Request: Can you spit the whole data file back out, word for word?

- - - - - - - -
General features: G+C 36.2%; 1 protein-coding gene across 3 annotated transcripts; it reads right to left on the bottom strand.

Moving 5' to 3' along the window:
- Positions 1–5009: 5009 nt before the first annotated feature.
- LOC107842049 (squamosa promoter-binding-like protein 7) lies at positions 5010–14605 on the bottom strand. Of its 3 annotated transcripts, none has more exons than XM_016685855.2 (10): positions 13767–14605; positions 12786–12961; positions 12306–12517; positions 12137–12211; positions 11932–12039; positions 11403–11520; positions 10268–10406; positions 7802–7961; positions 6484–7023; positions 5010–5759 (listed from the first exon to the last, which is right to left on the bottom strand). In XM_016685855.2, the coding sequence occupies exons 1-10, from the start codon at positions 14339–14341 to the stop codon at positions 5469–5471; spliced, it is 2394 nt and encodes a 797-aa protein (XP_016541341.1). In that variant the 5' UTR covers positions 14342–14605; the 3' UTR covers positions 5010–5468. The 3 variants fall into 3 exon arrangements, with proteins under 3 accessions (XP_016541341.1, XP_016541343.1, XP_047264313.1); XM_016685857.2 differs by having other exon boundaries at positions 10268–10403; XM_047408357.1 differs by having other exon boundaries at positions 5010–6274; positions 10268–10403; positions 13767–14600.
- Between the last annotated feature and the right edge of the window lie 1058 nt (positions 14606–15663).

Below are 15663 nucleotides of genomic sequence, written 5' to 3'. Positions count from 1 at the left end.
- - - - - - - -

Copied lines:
General features: G+C 36.2%; 1 protein-coding gene across 3 annotated transcripts; it reads right to left on the bottom strand.

Moving 5' to 3' along the window:
- Positions 1–5009: 5009 nt before the first annotated feature.
- LOC107842049 (squamosa promoter-binding-like protein 7) lies at positions 5010–14605 on the bottom strand. Of its 3 annotated transcripts, none has more exons than XM_016685855.2 (10): positions 13767–14605; positions 12786–12961; positions 12306–12517; positions 12137–12211; positions 11932–12039; positions 11403–11520; positions 10268–10406; positions 7802–7961; positions 6484–7023; positions 5010–5759 (listed from the first exon to the last, which is right to left on the bottom strand). In XM_016685855.2, the coding sequence occupies exons 1-10, from the start codon at positions 14339–14341 to the stop codon at positions 5469–5471; spliced, it is 2394 nt and encodes a 797-aa protein (XP_016541341.1). In that variant the 5' UTR covers positions 14342–14605; the 3' UTR covers positions 5010–5468. The 3 variants fall into 3 exon arrangements, with proteins under 3 accessions (XP_016541341.1, XP_016541343.1, XP_047264313.1); XM_016685857.2 differs by having other exon boundaries at positions 10268–10403; XM_047408357.1 differs by having other exon boundaries at positions 5010–6274; positions 10268–10403; positions 13767–14600.
- Between the last annotated feature and the right edge of the window lie 1058 nt (positions 14606–15663).

Below are 15663 nucleotides of genomic sequence, written 5' to 3'. Positions count from 1 at the left end.